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Military Moral Injury: General Resources



Moral injury and families, by Leo Quinlan, Marty O'Connor and Michael Lyons

Sara de Jong: From moral injury to moral redemption? Afghanistan veterans’ advocacy on behalf of Afghan interpreters

Nicola Frail: A chaplaincy reflection on the potential for military moral injury from non-combat experiences

Unbinding Souls: The Use of Ritual in Moral Injury, by Rita Nakashima Brock

Beyond the Binary of 'Victims' and 'Perpetrators': A Revised Typology for Moral Injury Based on Agency, by Brian Powers

Moral Injury as Negative Revelation, by Michael S. Yandell



Robert Emmet Meagher and Douglas Pryer, War and Moral Injury: A Reader

A great primer for understanding Moral Injury, this anthology contains sections and chapters from veterans, war poets, researchers, clinicians and chaplains. Through these varied means of description and expression, it is able to illuminate several different facets of Moral Injury.

Jonathan Shay, Achilles in Vietnam: Combat Trauma and the Undoing of Character

Credited with bringing the term ‘Moral Injury’ into modern discourse in this book, US VA Psychiatrist Jonathan Shay reaches back to Homer’s Iliad to draw parallels between the tragic elements of war understood by the Greeks and the disfiguring of character that many US veterans of the Vietnam war experienced.

Jonathan Shay, Odysseus in America: Combat Trauma and the Trials of Homecoming

In his second (and perhaps most poignant) volume, Shay returns to Homer and the language of Ulysses’ return in the Odyssey to highlight the profound difficulties that veterans face in adjusting to life in the civilian world.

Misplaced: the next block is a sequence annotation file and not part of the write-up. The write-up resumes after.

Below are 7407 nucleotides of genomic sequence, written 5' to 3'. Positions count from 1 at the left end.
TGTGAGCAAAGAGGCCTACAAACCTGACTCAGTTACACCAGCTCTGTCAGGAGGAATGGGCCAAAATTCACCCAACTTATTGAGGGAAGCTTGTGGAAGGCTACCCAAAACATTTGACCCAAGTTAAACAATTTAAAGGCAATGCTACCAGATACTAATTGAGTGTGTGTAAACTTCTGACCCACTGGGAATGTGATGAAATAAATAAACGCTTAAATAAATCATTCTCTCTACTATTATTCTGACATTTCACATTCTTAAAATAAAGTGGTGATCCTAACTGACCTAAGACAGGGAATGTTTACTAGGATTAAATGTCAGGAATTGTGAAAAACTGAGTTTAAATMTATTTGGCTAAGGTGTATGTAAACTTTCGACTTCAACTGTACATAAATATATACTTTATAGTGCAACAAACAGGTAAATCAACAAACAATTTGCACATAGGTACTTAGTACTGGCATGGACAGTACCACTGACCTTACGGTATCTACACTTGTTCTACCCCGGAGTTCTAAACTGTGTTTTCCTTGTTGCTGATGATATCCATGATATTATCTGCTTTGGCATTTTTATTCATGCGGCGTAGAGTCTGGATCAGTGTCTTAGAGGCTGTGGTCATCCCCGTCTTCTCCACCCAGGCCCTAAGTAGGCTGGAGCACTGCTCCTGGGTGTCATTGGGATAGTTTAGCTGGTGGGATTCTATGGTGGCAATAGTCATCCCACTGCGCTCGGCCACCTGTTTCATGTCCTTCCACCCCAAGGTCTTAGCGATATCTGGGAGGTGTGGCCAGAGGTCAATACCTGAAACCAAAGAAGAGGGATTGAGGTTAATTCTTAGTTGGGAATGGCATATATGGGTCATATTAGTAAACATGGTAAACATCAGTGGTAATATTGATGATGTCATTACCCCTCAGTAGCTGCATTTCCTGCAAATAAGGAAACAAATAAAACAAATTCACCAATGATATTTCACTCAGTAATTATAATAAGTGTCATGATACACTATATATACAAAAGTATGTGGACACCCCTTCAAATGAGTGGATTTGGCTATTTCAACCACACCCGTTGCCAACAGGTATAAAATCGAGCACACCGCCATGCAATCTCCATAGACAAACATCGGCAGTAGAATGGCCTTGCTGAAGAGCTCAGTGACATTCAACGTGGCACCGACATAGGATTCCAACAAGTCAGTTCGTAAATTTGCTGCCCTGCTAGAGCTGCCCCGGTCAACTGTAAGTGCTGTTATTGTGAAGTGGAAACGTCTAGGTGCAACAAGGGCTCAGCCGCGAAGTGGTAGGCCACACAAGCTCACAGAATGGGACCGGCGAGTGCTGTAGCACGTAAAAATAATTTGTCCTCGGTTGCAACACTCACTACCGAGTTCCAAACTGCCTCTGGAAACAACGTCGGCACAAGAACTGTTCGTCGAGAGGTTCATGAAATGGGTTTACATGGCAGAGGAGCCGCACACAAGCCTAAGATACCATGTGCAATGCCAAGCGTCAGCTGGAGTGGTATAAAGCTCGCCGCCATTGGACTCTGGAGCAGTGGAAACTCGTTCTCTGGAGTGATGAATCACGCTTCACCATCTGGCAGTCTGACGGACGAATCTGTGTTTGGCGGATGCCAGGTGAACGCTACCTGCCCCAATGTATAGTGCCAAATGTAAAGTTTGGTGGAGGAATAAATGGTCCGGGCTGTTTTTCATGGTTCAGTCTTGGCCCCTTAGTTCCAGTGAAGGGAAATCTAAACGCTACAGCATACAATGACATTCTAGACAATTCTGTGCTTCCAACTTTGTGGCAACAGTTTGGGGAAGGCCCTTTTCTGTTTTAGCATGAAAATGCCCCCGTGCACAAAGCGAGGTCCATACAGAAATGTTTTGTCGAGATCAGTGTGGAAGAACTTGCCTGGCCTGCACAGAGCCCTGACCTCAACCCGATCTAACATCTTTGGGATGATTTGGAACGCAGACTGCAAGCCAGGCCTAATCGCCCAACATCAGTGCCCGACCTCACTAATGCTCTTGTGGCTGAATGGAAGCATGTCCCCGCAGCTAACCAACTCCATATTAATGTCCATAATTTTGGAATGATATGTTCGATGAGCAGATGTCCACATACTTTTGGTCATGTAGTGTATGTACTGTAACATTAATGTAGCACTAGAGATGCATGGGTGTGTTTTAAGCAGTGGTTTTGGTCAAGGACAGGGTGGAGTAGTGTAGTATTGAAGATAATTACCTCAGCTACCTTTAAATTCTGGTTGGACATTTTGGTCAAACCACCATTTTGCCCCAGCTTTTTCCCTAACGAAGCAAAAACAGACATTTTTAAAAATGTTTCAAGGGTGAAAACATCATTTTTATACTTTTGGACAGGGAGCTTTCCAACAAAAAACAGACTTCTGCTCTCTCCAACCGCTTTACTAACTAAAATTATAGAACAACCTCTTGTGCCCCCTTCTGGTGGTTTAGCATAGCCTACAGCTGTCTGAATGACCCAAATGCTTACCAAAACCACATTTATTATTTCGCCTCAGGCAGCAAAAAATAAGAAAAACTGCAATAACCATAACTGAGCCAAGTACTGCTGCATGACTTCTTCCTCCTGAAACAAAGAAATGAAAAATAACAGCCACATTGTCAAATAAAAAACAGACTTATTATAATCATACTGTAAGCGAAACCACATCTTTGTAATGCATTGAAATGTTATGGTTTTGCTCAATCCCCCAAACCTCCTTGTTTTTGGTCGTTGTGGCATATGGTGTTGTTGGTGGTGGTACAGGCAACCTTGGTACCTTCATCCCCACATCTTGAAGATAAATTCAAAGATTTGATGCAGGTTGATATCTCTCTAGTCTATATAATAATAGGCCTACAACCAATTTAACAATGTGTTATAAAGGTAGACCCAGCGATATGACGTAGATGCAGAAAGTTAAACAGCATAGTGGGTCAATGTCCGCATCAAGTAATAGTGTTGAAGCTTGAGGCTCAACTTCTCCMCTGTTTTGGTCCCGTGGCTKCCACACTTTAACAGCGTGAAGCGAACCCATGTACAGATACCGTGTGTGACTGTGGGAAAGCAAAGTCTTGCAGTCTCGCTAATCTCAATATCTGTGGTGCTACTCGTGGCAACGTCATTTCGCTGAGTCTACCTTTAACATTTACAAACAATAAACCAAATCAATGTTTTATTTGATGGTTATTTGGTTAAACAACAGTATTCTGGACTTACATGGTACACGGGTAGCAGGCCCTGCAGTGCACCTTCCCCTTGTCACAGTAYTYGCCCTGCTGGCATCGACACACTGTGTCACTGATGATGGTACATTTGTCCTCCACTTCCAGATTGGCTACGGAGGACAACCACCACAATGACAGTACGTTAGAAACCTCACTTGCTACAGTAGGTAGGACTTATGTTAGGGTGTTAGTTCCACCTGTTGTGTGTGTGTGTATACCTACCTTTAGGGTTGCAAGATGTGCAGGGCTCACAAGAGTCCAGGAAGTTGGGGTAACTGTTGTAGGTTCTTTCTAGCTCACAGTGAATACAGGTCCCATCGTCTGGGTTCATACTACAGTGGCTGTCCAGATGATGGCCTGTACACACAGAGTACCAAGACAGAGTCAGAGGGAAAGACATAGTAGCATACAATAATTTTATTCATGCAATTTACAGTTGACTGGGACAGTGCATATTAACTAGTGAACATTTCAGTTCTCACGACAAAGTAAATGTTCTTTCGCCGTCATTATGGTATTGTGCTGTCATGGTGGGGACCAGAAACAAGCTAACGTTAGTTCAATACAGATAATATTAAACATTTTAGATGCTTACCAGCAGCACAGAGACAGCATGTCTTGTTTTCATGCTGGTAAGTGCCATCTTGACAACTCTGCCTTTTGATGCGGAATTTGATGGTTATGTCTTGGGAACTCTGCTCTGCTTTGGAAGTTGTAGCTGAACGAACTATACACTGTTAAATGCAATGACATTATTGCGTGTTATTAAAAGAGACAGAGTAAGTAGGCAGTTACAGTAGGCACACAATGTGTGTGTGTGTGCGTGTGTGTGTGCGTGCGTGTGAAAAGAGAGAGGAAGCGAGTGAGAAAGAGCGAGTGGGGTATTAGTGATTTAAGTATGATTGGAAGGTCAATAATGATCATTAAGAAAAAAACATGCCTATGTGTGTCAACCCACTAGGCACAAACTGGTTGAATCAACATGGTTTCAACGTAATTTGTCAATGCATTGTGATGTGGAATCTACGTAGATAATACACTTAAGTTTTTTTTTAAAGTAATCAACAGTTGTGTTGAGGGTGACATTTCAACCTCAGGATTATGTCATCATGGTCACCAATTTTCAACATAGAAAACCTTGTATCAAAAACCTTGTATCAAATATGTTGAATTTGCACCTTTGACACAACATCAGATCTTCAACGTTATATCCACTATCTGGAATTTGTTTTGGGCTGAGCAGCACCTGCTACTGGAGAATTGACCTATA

Peter Lee, Reaper Force: Inside Britain’s Drone Wars

An in-depth look at the experiences of drone operators in the UK military during the conflicts in Iraq and Afghanistan. It largely lifts up the accounts of the numerous ethically challenging situations they regularly faced, the complexities of agency within those situations and the significant moral toll it takes on them.

Book cover: Afterwar by Nancy ShermanNancy Sherman, Afterwar: Healing the Moral Wounds of Our Soldiers

A philosophical engagement with the narratives of several returning US veterans of the wars in Iraq and Afghanistan that reflects on their accounts of grief, shame, guilt and moral trauma through ancient Greek philosophers and the work of Immanuel Kant, Friedrick Nietzche and several others. 

Robert Emmett Meagher, Killing from the Inside Out: Moral Injury and Just War

This work contains an extended and developed argument that the Just War Tradition, particularly as appropriated in the context of Christian theology, is a primary cause of Moral Injury as it undermines critical conversation about military endeavour, national values and the true costs of conflict. It is developed in a US context, but features a discussion of and commentary upon the Just War Tradition from ancient Greece to medieval Christianity and into the modern context.

Brad Kelle, Ed., Moral Injury: A Guidebook for Understanding and Engagement